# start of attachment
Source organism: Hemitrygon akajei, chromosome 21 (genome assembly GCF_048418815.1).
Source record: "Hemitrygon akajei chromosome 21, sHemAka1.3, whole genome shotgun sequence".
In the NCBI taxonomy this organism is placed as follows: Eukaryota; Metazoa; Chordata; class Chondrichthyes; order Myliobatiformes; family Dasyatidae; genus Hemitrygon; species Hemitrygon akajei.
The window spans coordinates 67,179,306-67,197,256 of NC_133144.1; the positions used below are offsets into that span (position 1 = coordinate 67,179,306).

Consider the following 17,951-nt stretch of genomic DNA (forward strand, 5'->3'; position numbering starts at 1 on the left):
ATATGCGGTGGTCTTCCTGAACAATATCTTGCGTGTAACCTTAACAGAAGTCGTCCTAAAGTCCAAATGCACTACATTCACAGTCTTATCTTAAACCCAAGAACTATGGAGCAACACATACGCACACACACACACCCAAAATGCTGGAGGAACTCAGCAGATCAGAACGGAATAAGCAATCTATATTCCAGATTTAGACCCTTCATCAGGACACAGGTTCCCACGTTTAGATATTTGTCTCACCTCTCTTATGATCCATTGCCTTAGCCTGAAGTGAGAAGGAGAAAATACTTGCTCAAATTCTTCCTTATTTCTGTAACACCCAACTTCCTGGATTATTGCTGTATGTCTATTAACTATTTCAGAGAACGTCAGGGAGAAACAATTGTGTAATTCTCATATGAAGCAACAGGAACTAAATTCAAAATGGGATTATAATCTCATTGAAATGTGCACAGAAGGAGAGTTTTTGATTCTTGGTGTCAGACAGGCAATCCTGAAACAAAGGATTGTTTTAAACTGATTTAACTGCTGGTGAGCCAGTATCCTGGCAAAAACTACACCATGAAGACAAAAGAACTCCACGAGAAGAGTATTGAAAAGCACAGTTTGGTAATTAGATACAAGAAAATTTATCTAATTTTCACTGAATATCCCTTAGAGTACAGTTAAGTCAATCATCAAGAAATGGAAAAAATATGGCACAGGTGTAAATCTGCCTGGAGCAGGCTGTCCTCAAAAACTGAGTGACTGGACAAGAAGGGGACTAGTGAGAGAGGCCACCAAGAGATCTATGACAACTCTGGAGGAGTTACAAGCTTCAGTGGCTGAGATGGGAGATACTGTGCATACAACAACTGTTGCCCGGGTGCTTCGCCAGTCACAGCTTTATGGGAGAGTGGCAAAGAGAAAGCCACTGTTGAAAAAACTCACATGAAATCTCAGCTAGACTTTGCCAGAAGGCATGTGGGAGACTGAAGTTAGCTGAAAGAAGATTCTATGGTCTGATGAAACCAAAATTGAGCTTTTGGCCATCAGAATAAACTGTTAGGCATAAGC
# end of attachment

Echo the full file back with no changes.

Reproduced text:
Source organism: Hemitrygon akajei, chromosome 21 (genome assembly GCF_048418815.1).
Source record: "Hemitrygon akajei chromosome 21, sHemAka1.3, whole genome shotgun sequence".
In the NCBI taxonomy this organism is placed as follows: Eukaryota; Metazoa; Chordata; class Chondrichthyes; order Myliobatiformes; family Dasyatidae; genus Hemitrygon; species Hemitrygon akajei.
The window spans coordinates 67,179,306-67,197,256 of NC_133144.1; the positions used below are offsets into that span (position 1 = coordinate 67,179,306).

Consider the following 17,951-nt stretch of genomic DNA (forward strand, 5'->3'; position numbering starts at 1 on the left):
ATATGCGGTGGTCTTCCTGAACAATATCTTGCGTGTAACCTTAACAGAAGTCGTCCTAAAGTCCAAATGCACTACATTCACAGTCTTATCTTAAACCCAAGAACTATGGAGCAACACATACGCACACACACACACCCAAAATGCTGGAGGAACTCAGCAGATCAGAACGGAATAAGCAATCTATATTCCAGATTTAGACCCTTCATCAGGACACAGGTTCCCACGTTTAGATATTTGTCTCACCTCTCTTATGATCCATTGCCTTAGCCTGAAGTGAGAAGGAGAAAATACTTGCTCAAATTCTTCCTTATTTCTGTAACACCCAACTTCCTGGATTATTGCTGTATGTCTATTAACTATTTCAGAGAACGTCAGGGAGAAACAATTGTGTAATTCTCATATGAAGCAACAGGAACTAAATTCAAAATGGGATTATAATCTCATTGAAATGTGCACAGAAGGAGAGTTTTTGATTCTTGGTGTCAGACAGGCAATCCTGAAACAAAGGATTGTTTTAAACTGATTTAACTGCTGGTGAGCCAGTATCCTGGCAAAAACTACACCATGAAGACAAAAGAACTCCACGAGAAGAGTATTGAAAAGCACAGTTTGGTAATTAGATACAAGAAAATTTATCTAATTTTCACTGAATATCCCTTAGAGTACAGTTAAGTCAATCATCAAGAAATGGAAAAAATATGGCACAGGTGTAAATCTGCCTGGAGCAGGCTGTCCTCAAAAACTGAGTGACTGGACAAGAAGGGGACTAGTGAGAGAGGCCACCAAGAGATCTATGACAACTCTGGAGGAGTTACAAGCTTCAGTGGCTGAGATGGGAGATACTGTGCATACAACAACTGTTGCCCGGGTGCTTCGCCAGTCACAGCTTTATGGGAGAGTGGCAAAGAGAAAGCCACTGTTGAAAAAACTCACATGAAATCTCAGCTAGACTTTGCCAGAAGGCATGTGGGAGACTGAAGTTAGCTGAAAGAAGATTCTATGGTCTGATGAAACCAAAATTGAGCTTTTGGCCATCAGAATAAACTGTTAGGCATAAGC